Burns and scalds
Burns and scalds are damage to the skin caused by heat. A burn is caused by dry heat, for example, by an iron or fire. A scald is caused by something wet, such as hot water or steam. Burns may also be caused by chemicals and electricity.
Signs and symptoms
Burns/ scalds can be very painful and may cause:
- red or peeling skin
- white or charred skin
The amount of pain you feel isn't always related to how serious the burn is. A serious burn may be painless.
Treating burns and scalds
To treat a burn or a scald caused by heat, follow the first aid advice below:
- immediately get the person away from the heat source to stop the burning
- cool the burn with cool or lukewarm running water for 30 minutes – don't use ice, iced water, or any creams or greasy substances such as butter
- remove any clothing or jewellery that's near the burnt area of skin, including babies' nappies - but don't move anything that's stuck to the skin
- make sure the person keeps warm, by using a blanket, for example, but take care not to rub it against the burnt area
- cover the burn by placing a layer of cling film over it – a clean plastic bag could also be used for burns on your hand (do not use wet dressings or creams)
- use painkillers such as paracetamol or ibuprofen to treat any pain
If the face or eyes are burnt, sit up as much as possible, rather than lying down as this helps to reduce swelling.
If you think someone has had an electrical shock, you should approach them with care.
If the person has been injured by a low-voltage source (for example 220–240 volts, domestic electricity supply) safely switch off the power supply first, then it is safe to touch the person.
If you can’t switch off the low-voltage source, and the electricity appears to be causing harm, it may be possible to remove the person from the electrical source using a non-conductive material (such as a wooden stick or wooden chair). This can cause a risk to you if you are trying to help them, and should be a last resort.
Do not ever approach a person connected to a high-voltage source (1000 volts or more). Dial 999 for immediate medical help - if it is a high voltage source, make sure that you say this.
For chemical burns:
- wear protective gloves
- be careful not to contaminate and injure yourself with the chemical and wear protective clothing if necessary
- remove any affected clothing
- brush the chemical off the skin if it is in a dry form
- rinse the burn with cool running water for an hour to wash out the chemical
- if possible, work out the cause of the injury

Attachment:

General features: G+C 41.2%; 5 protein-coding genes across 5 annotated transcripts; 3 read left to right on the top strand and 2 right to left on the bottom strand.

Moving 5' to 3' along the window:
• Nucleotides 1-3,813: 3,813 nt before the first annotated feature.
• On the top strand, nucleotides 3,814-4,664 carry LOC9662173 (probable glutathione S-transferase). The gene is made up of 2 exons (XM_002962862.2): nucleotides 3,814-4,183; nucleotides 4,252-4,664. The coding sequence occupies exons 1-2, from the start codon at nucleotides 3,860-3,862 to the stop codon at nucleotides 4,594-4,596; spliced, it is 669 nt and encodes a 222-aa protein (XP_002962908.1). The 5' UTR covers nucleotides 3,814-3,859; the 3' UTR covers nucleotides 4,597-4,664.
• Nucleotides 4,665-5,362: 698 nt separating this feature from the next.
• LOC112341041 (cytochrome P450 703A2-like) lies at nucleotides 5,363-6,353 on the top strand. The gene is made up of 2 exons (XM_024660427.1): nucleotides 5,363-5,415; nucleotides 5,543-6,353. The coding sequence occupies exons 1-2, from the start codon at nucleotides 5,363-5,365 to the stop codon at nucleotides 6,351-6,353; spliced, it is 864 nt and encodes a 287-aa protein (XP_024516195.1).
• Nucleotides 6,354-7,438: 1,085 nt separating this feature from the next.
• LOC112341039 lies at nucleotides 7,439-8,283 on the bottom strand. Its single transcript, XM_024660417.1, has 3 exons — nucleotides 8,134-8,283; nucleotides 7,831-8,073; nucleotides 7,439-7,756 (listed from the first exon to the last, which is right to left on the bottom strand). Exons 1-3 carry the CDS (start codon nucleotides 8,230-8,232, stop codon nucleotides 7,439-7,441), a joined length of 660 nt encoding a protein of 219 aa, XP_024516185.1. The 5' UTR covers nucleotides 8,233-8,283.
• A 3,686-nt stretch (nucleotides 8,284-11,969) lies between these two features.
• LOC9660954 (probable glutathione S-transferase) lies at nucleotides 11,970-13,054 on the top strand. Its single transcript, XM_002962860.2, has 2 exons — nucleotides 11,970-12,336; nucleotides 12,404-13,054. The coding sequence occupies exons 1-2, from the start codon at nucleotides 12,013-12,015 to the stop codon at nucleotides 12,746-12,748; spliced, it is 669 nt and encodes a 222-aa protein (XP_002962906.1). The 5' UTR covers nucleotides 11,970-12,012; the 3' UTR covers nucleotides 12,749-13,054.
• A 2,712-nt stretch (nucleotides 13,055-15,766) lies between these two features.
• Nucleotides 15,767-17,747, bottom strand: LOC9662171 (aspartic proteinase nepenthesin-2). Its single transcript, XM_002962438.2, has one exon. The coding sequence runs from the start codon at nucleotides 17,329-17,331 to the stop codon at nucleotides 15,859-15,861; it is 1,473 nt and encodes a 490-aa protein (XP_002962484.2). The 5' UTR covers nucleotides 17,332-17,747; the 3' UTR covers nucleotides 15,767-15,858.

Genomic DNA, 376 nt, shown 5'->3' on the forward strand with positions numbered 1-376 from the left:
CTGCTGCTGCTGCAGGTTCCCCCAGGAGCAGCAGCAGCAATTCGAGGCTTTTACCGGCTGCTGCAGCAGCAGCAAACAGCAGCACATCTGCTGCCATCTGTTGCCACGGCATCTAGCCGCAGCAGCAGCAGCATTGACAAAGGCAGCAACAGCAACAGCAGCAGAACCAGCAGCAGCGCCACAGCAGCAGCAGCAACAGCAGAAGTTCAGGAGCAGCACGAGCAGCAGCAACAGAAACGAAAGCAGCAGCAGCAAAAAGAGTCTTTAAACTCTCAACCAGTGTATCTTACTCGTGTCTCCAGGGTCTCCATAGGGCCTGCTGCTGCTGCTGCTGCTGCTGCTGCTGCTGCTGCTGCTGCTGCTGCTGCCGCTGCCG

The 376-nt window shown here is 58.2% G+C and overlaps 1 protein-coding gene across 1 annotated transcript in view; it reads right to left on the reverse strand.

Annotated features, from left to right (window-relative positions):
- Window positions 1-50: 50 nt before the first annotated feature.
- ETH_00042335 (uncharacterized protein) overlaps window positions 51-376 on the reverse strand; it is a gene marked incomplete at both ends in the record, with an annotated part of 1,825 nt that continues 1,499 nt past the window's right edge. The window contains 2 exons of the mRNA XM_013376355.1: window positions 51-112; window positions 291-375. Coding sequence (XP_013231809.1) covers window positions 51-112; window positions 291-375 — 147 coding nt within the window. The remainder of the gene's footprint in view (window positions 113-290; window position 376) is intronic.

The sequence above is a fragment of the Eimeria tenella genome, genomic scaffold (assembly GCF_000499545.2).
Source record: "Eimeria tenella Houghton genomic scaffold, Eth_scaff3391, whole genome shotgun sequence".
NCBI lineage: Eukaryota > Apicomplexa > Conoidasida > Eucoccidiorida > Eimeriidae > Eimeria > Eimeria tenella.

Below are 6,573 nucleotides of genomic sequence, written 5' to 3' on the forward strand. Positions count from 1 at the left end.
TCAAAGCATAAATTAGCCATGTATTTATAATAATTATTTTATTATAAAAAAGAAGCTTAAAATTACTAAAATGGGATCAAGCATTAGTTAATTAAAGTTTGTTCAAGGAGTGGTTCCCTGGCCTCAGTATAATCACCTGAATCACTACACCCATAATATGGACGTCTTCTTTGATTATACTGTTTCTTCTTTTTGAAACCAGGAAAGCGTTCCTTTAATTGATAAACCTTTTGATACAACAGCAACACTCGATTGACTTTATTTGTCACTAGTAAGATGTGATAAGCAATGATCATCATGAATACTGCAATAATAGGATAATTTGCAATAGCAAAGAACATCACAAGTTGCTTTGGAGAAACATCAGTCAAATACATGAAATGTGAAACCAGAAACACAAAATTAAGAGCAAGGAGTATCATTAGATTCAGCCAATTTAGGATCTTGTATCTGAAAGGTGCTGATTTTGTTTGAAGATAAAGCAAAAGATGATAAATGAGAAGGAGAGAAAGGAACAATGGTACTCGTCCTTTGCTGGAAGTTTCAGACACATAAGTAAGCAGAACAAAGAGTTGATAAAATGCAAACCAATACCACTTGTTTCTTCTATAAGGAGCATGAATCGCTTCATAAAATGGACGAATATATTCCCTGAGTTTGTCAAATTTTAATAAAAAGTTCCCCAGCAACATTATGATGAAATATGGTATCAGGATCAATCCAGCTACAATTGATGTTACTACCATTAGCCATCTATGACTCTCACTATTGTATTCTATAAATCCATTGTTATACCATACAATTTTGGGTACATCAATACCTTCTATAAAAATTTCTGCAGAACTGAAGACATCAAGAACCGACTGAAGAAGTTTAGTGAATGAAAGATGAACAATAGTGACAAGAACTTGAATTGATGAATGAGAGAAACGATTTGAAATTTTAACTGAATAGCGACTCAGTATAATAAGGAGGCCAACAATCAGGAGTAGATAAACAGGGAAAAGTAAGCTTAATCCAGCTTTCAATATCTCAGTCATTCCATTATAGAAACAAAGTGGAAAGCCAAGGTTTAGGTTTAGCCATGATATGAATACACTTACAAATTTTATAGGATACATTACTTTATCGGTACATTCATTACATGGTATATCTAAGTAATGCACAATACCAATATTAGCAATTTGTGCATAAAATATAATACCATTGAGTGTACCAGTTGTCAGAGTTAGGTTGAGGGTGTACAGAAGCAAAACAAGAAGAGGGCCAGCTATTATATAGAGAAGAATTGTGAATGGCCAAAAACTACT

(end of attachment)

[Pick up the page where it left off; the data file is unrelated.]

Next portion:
- do not try to neutralize chemicals (to try to stop them from having an effect) as additional heat will be generated, that may increase damage to the skin
Call 999 for immediate medical help.
When to get medical attention
Depending on how serious a burn is, it may be possible to treat it at home. For minor burns, keep the burn clean and don't burst any blisters that form.
More serious burns need medical attention. You should go to an emergency department for:
- all chemical and electrical burns
- large or deep burns – any burn bigger than your hand
- burns that cause white or charred skin – any size
- burns that have caused blisters on the face, hands, arms, feet, legs or genitals
The size and depth of the burn will be assessed. The affected area will be cleaned before a dressing is applied. In severe cases, skin graft surgery may be recommended.
If someone has breathed in smoke or fumes, they should also get medical attention. Some symptoms may be delayed and can include:
- a sore throat
- difficulty breathing
- facial burns
People at greater risk from the effects of burns should also get medical attention after a burn or scald. These include:
- children under 10 years of age
- adults over 49 years of age
- people with medical problems (for example cardiac, respiratory, or liver disease, or diabetes)
- people with problems with their immune system
- pregnant women
When to seek further medical advice
Whether your burn required medical attention or not, you should seek medical advice if:
- the wound becomes painful or smelly
- you develop a high temperature of 38C (100.4F) or higher
- the dressing becomes soaked with fluid leaking from the wound
- the wound hasn't healed after two weeks
Recovering from burns and scalds
How long it takes to recover from a burn or scald depends on how serious it is and how it's treated.
If the wound becomes infected, you should get further medical attention.
Keeping children safe from burns and scalds
Below are some things you can do to help reduce the risk of your child having a serious accident at home. These include:
- keeping your children away from hazardous heat sources in the kitchen, for example, warm oven fronts, and ensuring pot handles cannot be reached
- testing the temperature of bath water using your elbow before you put your baby or toddler in the bath
- keeping matches, lighters and lit candles out of young children's sight and reach
- keeping hot drinks well away from young children
If you need advice about a burn or scald, you can:
More useful links
- How to use your health services
- Minor injuries units
- Keeping children safe from burns and scalds
- Chemical safety in the home
- Keeping kids safe – ROSPA website
The information on this page has been adapted from original content from the NHS website.
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